Note #11 Re-discovering Pelargonium connivens

The renowned botanical explorer John Lavranos was botanizing the Bokkeveld-Hantam plateau in the years 1979 and 1980 when he came across plants of an unknown geophytic Pelargonium. Only 11 years later it was described as Pelargonium connivens by E. M. Marais. Its scientific description suggests an attractive species developing some of the largest flowers amongst all of the ca. 100 described species in the geophytic section Hoarea. A key diagnostic feature of the species is its petals, all pointing upwards and forming a funnel-shaped corolla. No photographs of the species have ever been published and the only material left of the species were the herbarium specimens lodged at Stellenbosch University and Compton herbarium (Cape Town). The drawing of Pelargonium connivens by Ellaphie Ward-Hilhorst in 1984, featured in the species description article, is the last trace of the species existence ex situ. Since the Lavranos collection in 1980, there were no other reports of the species in situ.

Fig. 1: Pelargonium connivens, flowering plant.

Painstaking field-based searches

After years of efforts to locate it, the rediscovery of Pelargonium connivens was only recently confirmed. This task wasn’t made easy by Lavranos, as he reported the type locality as “Rondekop near Nieuwoudtville”, which is particularly blurry as there are over three Rondekops in this area. When contacted by email, John Lavranos gave conflicting information, telling Matija Strlic that the right Rondekop was on the farm Nariesie, while telling me to rather look at the on Wilgenbos, south-west of Calvinia. As nothing could be found on either of the two Rondekops, the species whereabouts remained a mystery. In 2016, giving up on the “Rondekop” clue, I started searching for Pelargonium connivens elsewhere. I eventually found one possible population, but could never confirm its identity, being absent from South Africa during flowering time (December-January). In 2019 I found two other such populations and got assistance from my Nieuwoudtville friends to visit one of them at flowering time. Colleen Rust, John Miles, Susara Steenkamp and Hendrik Kearney joined forces on the 16th of December and to everyone’s upmost pleasure, the party came back victoriously. The flowers they saw were unmistakebly those of Pelargonium connivens (Fig. 1)! A truly marvellous sight.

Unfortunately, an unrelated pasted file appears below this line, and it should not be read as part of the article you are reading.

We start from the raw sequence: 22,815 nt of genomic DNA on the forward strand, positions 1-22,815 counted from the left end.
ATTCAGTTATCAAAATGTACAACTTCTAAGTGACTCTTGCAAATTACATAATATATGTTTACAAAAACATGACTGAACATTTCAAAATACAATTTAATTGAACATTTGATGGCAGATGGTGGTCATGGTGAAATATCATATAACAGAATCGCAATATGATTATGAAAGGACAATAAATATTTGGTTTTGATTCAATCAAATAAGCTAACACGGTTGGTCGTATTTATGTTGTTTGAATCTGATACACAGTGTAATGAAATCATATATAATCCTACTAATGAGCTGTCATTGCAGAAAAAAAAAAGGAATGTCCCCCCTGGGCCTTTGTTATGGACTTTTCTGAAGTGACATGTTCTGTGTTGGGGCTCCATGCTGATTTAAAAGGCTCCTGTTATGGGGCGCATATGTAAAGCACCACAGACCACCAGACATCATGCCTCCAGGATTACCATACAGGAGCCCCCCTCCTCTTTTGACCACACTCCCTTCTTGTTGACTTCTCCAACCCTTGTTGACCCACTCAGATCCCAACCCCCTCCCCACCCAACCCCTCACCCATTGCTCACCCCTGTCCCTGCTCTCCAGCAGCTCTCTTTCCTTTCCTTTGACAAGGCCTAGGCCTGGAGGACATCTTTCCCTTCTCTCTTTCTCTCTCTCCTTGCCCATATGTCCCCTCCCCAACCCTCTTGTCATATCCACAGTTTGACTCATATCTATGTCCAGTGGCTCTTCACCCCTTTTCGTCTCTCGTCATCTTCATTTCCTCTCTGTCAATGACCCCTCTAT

No more than 25 plants were counted in the largest population of Pelargonium connivens. It should thus be listed as Endangered on the IUCN species list. Being highly palatable to sheep, such a species could once have been a lot more widespread before its decline due to commercial farming.

Fig. 2: Pelargonium connivens, leaves.

Remarkable features and closest relatives

The petals of Pelargonium connivens are its most remarkable feature. Described in botanical terms as connivent (hence the latin name connivens), the petals form a sheath-like structure, giving a funnel shape to the corolla. The corolla is pointing upwards, unlike most Hoarea species where the flowers are pointing sideways. The flowers are also remarkably large for the section Hoarea. The floral display is rather impressive, with 12-30 flowers for each of the 2-7 pseudo-umbellets borne by the main floral scape.

Pelargonium connivens was included in the Aciculatum group in the latest taxonomical revision of the Hoarea section [1], alongside P. aciculatum, P. confertum and P. fasciculaceum. This group is distinguished by its leaf traits (large compound leaves, bi- to tripinnatisect, Fig. 2) but most of all by the structure of the androecia (male reproductive part) with two very short posterior anthers, two recurved lateral ones and two very long anterior anthers, sometimes protruding from the flower.  Species of the Aciculatum group do not overlap in their distribution range.

Confirming the existence of Pelargonium connivens is marvellous news for the Greater Cape Floristic Region, which comprises the most biodiverse mediteranean (Fynbos) and semi-arid (Succulent Karoo) biomes on earth. This species has a certain beauty when its domes of flowers burst out of the sun-scorched soil, its incandescant flowers giving it the appearance of a fiercely burning fire.

By Florent Grenier, Paris, France.

Literature

  1. Marais E. M. (1994), Taxonomic Studies in Pelargonium, Section Hoarea (Geraniaceae), PhD Thesis, University of Stellenbosch.

Citation and Copyright

© The Author. This work is licensed under a Creative Commons Attribution-NonCommercial-ShareAlike 4.0 International License.
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ISSN 2464-014X.

Cite as: F. Grenier: Re-discovering Pelargonium connivens, Pelargonium Notes, #11 (2020).

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